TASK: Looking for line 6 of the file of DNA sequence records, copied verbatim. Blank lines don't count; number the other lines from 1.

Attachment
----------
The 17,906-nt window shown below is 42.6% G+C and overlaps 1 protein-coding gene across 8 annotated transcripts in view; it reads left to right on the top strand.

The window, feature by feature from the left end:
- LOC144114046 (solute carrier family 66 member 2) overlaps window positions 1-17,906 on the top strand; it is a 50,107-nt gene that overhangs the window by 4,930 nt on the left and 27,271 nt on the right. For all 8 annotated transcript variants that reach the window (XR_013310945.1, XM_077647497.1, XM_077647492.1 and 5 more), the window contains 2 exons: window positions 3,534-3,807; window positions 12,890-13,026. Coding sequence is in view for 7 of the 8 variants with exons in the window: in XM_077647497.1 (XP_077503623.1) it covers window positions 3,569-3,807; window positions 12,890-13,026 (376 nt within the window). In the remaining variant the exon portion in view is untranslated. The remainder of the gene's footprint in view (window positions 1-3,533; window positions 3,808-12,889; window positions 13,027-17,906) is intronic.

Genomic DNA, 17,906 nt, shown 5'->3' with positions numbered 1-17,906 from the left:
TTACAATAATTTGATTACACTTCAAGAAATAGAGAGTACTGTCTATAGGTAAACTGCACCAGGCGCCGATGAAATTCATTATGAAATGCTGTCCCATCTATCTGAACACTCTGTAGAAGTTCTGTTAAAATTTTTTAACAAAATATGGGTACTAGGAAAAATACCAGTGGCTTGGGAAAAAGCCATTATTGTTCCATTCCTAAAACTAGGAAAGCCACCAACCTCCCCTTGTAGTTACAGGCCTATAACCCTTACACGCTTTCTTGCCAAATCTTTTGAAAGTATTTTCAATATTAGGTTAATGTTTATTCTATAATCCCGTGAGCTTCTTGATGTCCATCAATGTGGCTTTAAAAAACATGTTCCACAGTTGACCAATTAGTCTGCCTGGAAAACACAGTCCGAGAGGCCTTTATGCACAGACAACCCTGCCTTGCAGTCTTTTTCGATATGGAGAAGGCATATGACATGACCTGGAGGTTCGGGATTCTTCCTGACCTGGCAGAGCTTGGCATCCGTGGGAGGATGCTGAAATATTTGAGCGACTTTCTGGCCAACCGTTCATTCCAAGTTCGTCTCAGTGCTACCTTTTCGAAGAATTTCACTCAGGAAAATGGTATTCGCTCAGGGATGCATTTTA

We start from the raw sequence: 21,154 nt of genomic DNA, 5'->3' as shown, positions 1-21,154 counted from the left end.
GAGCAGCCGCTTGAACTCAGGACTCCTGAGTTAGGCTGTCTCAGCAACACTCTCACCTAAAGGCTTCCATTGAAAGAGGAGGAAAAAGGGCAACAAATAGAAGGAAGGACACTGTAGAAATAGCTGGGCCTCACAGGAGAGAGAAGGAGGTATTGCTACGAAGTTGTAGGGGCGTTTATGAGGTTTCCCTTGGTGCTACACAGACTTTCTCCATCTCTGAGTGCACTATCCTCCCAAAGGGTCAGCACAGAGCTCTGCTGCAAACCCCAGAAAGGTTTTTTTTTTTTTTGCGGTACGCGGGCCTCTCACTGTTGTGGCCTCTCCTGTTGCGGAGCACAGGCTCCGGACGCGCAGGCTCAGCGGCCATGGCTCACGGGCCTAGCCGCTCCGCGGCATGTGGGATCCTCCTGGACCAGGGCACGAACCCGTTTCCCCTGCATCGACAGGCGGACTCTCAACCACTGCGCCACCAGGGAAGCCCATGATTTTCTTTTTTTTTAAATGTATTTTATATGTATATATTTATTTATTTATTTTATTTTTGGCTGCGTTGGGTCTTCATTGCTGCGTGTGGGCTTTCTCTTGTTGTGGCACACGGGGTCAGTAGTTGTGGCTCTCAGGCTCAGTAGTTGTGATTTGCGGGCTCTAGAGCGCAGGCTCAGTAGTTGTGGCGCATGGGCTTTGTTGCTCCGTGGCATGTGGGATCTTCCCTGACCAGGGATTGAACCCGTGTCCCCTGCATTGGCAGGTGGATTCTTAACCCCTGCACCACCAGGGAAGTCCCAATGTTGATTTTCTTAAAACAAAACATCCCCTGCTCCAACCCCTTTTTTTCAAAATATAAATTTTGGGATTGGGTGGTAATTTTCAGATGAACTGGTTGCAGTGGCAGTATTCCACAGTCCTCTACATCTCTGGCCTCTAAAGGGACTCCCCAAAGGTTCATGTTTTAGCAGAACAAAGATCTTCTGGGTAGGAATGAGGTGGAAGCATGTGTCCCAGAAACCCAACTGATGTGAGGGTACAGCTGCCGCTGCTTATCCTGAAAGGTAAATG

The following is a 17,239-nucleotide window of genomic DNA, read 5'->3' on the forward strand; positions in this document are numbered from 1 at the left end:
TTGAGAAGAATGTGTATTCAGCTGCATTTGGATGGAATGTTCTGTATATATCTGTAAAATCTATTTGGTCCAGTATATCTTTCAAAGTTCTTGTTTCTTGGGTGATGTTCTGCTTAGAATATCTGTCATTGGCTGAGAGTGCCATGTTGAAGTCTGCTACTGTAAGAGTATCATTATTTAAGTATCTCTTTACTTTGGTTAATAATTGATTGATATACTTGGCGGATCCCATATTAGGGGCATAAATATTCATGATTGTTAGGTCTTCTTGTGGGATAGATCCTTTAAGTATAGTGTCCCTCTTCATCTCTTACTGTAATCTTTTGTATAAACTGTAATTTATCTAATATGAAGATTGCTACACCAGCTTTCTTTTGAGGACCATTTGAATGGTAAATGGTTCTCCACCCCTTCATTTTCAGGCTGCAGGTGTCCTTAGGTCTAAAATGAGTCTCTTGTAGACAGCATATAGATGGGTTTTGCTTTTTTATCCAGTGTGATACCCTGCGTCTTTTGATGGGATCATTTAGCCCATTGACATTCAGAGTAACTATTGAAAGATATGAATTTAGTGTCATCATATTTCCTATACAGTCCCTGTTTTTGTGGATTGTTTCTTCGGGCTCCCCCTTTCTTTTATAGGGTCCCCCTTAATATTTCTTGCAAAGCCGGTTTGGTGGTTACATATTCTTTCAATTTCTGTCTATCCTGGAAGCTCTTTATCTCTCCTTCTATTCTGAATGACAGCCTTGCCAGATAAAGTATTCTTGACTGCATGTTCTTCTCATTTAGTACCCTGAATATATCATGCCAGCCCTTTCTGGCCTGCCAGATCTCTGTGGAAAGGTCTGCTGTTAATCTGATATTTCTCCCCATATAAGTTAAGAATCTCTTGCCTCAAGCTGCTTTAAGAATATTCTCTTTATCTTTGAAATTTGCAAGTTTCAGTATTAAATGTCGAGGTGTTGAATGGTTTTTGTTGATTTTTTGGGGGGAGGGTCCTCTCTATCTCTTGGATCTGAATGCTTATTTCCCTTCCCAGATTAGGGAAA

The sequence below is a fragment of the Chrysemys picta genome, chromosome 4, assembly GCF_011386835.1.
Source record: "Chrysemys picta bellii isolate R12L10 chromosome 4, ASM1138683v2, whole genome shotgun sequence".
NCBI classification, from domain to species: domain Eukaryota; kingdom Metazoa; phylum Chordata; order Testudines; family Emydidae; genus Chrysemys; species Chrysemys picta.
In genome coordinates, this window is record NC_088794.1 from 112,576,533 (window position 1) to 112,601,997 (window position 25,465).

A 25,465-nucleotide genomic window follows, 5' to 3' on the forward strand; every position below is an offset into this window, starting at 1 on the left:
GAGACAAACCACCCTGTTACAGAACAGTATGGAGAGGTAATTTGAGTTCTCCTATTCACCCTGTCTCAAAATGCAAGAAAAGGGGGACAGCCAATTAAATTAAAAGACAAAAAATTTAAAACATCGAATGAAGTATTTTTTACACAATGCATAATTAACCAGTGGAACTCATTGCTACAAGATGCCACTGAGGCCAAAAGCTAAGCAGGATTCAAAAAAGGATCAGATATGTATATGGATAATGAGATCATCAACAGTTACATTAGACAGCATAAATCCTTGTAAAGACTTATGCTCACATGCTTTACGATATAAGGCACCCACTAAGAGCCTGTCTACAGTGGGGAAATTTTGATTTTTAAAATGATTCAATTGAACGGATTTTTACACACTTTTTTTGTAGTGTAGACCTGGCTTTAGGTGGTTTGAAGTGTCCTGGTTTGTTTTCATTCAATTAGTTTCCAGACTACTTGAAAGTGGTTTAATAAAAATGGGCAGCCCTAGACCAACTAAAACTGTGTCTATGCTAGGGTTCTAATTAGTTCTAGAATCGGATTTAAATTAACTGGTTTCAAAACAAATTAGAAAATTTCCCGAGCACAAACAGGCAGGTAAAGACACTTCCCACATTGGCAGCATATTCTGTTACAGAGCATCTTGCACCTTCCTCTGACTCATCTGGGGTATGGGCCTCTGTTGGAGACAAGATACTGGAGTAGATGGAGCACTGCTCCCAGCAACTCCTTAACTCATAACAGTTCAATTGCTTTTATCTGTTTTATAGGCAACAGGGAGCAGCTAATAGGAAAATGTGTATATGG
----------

We start from the raw sequence: 21,154 nt of genomic DNA, 5'->3' as shown, positions 1-21,154 counted from the left end.